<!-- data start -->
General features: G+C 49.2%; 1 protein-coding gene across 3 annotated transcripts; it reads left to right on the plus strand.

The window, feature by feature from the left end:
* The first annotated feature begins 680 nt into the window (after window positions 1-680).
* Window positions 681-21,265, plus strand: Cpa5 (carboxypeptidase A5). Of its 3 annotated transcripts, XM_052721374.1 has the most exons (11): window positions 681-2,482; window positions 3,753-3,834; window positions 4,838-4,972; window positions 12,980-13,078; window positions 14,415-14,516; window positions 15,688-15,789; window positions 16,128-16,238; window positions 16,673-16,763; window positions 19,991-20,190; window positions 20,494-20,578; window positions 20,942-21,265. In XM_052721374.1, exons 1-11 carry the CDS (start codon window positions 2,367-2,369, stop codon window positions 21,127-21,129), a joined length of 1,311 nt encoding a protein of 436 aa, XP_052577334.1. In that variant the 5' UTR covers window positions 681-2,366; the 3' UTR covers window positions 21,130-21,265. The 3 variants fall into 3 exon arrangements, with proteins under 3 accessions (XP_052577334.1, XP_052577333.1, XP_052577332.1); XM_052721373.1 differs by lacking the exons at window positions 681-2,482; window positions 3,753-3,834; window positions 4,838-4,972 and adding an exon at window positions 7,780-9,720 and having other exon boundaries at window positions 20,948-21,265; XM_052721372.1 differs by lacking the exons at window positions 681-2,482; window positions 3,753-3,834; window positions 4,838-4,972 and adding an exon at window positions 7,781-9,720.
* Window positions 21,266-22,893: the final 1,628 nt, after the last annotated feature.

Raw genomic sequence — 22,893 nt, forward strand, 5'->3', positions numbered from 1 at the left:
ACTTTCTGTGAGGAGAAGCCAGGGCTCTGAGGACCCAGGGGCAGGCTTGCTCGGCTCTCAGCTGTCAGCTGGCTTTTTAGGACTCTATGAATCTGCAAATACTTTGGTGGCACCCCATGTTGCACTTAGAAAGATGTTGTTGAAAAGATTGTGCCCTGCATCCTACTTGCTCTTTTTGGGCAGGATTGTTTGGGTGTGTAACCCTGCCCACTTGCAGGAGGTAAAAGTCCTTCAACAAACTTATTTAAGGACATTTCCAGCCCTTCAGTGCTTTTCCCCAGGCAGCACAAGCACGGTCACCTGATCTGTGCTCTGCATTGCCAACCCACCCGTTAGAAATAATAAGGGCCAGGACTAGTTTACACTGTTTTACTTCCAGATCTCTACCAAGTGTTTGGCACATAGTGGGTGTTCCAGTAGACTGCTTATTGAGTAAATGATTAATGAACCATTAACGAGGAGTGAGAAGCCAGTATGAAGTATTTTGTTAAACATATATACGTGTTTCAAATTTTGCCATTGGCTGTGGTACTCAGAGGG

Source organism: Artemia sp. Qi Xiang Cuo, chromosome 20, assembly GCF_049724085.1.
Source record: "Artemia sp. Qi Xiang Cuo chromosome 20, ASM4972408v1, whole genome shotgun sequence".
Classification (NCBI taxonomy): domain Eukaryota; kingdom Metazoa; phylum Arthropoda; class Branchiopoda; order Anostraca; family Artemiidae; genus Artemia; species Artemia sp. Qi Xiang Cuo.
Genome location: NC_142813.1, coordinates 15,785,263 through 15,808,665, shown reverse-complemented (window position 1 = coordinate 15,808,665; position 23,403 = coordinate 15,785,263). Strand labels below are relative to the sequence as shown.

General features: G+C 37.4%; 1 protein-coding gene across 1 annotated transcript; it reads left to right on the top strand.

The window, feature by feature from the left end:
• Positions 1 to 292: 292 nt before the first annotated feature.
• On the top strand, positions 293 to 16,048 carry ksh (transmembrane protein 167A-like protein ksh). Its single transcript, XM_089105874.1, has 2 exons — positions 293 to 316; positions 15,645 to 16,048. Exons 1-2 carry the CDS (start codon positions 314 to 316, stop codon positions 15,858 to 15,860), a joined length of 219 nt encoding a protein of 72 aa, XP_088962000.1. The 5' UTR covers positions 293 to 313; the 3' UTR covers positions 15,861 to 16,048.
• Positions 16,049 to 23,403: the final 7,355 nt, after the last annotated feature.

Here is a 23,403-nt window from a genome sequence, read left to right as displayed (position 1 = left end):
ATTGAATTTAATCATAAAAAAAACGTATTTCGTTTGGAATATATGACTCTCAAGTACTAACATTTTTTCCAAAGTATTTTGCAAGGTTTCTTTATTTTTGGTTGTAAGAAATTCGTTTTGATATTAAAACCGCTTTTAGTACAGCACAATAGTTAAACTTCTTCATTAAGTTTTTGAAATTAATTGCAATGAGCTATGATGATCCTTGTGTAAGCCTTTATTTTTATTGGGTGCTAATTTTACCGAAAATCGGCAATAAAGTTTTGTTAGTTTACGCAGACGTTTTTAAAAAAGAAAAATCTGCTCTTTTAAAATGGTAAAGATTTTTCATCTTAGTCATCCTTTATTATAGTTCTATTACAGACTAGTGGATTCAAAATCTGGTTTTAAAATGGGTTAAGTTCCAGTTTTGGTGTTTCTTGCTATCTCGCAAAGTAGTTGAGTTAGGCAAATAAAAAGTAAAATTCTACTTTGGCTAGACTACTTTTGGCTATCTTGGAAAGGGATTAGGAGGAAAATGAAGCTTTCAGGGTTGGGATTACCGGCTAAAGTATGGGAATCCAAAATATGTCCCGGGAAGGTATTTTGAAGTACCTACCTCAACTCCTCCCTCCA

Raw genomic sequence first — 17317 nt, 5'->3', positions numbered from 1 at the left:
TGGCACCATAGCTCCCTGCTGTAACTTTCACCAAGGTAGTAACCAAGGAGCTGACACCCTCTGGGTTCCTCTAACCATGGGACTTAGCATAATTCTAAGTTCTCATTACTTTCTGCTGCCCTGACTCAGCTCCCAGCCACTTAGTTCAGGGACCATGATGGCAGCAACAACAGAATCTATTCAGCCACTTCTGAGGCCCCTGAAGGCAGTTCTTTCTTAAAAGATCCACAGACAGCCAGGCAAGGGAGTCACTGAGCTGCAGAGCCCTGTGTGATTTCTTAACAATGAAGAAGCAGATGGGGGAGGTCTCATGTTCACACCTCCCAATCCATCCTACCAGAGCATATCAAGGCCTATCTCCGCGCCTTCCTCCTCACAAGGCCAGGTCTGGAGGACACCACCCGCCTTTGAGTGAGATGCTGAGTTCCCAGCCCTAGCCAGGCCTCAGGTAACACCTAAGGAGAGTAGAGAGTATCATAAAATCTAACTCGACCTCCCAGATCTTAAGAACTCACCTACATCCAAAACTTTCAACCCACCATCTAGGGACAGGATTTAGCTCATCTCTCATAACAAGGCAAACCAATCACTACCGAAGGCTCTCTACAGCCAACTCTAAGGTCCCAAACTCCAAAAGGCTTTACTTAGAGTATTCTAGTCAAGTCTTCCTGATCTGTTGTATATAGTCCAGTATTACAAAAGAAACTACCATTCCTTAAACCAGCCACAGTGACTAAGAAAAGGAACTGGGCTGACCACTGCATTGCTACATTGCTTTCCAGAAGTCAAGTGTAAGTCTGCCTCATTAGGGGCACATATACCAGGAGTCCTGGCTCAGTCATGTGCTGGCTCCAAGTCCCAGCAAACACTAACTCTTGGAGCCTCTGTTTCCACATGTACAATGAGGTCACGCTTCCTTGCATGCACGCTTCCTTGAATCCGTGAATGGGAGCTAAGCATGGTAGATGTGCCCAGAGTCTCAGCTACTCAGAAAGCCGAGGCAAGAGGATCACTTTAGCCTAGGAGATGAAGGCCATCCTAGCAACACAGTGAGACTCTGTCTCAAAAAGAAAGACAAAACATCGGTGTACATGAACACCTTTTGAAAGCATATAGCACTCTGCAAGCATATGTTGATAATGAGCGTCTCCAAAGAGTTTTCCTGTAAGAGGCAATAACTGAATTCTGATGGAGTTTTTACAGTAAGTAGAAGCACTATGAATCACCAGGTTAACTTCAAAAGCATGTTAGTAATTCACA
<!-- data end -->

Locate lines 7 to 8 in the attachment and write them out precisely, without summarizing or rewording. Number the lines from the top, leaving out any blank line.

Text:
ACTTTCTGTGAGGAGAAGCCAGGGCTCTGAGGACCCAGGGGCAGGCTTGCTCGGCTCTCAGCTGTCAGCTGGCTTTTTAGGACTCTATGAATCTGCAAATACTTTGGTGGCACCCCATGTTGCACTTAGAAAGATGTTGTTGAAAAGATTGTGCCCTGCATCCTACTTGCTCTTTTTGGGCAGGATTGTTTGGGTGTGTAACCCTGCCCACTTGCAGGAGGTAAAAGTCCTTCAACAAACTTATTTAAGGACATTTCCAGCCCTTCAGTGCTTTTCCCCAGGCAGCACAAGCACGGTCACCTGATCTGTGCTCTGCATTGCCAACCCACCCGTTAGAAATAATAAGGGCCAGGACTAGTTTACACTGTTTTACTTCCAGATCTCTACCAAGTGTTTGGCACATAGTGGGTGTTCCAGTAGACTGCTTATTGAGTAAATGATTAATGAACCATTAACGAGGAGTGAGAAGCCAGTATGAAGTATTTTGTTAAACATATATACGTGTTTCAAATTTTGCCATTGGCTGTGGTACTCAGAGGG

Source organism: Artemia sp. Qi Xiang Cuo, chromosome 20, assembly GCF_049724085.1.